New Year’s.  For me, and I think many, a time of renewal.  A chance to clean up and be ready for the future.  One morning during the holidays I decided to give Fillmore the yearly maintenance it deserves.

Beforehand I had decided that I would give it a good going-over that may take the better part of the day.  It would be at a leisurely pace; just doing whatever needed to be done without looking at the clock.  It would be a big  job, after all – you know cleaning (ugh).

But my grandiose plan was totally unnecessary because it really doesn’t take much to clean-up the layout while doing some fix-ups here and there.  Here’s what I did…

Even though there is a cloth cover over the layout when in storage, fine dust infiltrates over time, so a vacuuming with a soft brush attachment restored the scenery quickly.  In delicate areas, I used a ladies make-up brush to stir the dust away.  However, I found that the one I had kept losing bristles and was creating more work for me.  Fortunately I have a proper model dusting brush, although it is much smaller, and that did the job.

In the picture below, we see the Fillmore 300 Ton coaling tower and associated sub-structures scattered about the yard while I was vacuuming the grounds where they normally stand.  Except for the roundhouse and passenger car service building, all structures are removable and the lighting wiring has quick-connectors for easy removal.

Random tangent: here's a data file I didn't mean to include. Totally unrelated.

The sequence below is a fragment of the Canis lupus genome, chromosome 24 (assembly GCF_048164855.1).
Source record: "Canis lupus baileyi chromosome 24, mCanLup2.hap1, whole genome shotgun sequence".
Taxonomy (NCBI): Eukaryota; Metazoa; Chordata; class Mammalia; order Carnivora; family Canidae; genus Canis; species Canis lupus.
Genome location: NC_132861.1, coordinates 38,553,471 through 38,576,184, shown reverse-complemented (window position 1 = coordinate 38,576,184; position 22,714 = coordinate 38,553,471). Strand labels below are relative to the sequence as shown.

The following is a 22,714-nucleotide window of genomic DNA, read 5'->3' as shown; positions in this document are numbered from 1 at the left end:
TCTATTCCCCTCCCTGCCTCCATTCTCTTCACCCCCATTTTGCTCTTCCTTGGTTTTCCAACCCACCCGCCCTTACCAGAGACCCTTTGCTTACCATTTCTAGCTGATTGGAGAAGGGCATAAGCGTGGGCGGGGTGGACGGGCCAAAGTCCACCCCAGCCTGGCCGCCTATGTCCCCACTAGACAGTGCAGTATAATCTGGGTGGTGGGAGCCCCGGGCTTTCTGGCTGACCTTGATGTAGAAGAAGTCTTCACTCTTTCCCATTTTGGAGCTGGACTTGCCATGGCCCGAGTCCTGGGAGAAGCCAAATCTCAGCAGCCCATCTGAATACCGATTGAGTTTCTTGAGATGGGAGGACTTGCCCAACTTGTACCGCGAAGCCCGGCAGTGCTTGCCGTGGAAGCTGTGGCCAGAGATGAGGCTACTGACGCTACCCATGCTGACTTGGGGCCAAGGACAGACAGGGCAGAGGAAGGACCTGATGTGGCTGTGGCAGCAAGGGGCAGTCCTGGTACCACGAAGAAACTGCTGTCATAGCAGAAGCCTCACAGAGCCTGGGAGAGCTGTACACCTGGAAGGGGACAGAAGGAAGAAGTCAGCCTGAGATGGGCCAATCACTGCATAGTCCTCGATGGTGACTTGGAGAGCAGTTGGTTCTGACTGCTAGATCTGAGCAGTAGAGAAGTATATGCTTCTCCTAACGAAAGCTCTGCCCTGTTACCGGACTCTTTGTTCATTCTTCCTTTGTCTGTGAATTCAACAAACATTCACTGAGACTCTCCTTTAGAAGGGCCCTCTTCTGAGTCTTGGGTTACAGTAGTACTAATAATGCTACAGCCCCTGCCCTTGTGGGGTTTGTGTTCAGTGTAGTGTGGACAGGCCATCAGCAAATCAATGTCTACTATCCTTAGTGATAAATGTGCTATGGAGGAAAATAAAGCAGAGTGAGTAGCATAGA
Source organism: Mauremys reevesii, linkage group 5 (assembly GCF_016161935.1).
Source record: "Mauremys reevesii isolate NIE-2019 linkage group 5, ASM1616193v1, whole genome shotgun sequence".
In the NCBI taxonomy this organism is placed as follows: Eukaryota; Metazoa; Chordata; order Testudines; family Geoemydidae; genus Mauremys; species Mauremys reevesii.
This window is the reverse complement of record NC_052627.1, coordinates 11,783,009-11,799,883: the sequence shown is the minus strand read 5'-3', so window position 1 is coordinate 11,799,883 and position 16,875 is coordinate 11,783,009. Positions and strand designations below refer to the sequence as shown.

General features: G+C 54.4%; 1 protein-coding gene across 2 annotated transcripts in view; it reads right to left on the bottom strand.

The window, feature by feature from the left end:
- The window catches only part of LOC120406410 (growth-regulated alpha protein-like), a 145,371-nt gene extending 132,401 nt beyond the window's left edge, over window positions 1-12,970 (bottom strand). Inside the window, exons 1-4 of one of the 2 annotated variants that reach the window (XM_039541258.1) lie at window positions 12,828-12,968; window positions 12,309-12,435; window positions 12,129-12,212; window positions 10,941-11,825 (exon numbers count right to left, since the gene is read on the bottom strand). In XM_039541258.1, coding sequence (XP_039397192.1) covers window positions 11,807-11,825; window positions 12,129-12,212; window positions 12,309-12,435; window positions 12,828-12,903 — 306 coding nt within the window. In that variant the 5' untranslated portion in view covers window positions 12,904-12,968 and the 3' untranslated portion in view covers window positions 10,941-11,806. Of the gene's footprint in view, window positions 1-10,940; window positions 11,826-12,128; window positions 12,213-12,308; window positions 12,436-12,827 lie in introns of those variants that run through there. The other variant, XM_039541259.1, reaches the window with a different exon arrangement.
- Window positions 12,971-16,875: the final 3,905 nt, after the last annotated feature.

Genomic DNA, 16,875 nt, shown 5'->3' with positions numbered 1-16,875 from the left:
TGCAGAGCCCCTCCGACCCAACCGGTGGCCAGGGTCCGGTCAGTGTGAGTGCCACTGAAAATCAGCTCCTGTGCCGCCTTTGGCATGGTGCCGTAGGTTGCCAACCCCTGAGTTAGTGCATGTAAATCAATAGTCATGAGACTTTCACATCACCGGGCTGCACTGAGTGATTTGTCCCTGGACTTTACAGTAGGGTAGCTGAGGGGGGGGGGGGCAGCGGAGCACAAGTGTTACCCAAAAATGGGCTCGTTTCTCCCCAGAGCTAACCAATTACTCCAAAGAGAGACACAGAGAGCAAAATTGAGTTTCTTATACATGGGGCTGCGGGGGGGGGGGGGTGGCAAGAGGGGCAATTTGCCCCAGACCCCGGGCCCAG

In the picture below, the pockets for locating the various items are evident.  They are typically made with .060″ x .100″ styrene strip and cinder ballast is carried over top.


The dust got inside the roundhouse too.  Accessing these areas was possible with the removable roof sections.  Using the straight/flat attachment and the small dusting brush, I went inside without much trouble.


In a few places I noticed some small cracks in the cinder ballast ground cover.  I scraped away the area, added new ballast, and secured it with Woodland Scenics Scenic Cement.

At the turntable pit, I used contact cleaner on the electrical wipers and contact face of the bridge.



At the ash/wash pits I knocked over a man (I was wondering how long it would take me to do this; he’s been standing there for years!).  All I had to do was CA him in place, but the glue (as careful as I was) left a shiny spot at his left foot, below.  This naturally bugged me.


I corrected this by spraying (just a squirt) Tamiya TS-80 Flat Clear lacquer (rattle can) into a small, low container and using a fine brush, I applied it to the shiny area.  TS-80 – is there anything it can’t do (yes, I’m still in love with this product), and as seen below, the model is as good as new.


Clean the track…ah yes, the track.  Well, it seems, that I haven’t had to in more than two and a half years.  And I’m not going to, until I have to, either.  I applied a graphite stick (2B or 4B) to it long ago and it seems to be working.  I learned this from a posting by skilled railway modeller Trevor Marshall (CNR Port Rowan).  I took a chance and tried it and am pleased so far.

As I vacuumed in sections, I re-applied the graphite;  I suppose the act of rubbing the stick on the rail tops does clean the rails somewhat, but it was more for keeping the application up.  A graphite stick (shown below) can be obtained from an art shop. When applying it, ensure that track power is off.  The tracks inside the roundhouse do not get the treatment.  I wonder how long I can get away with this….


Total elapsed time spent?  Exactly two hours.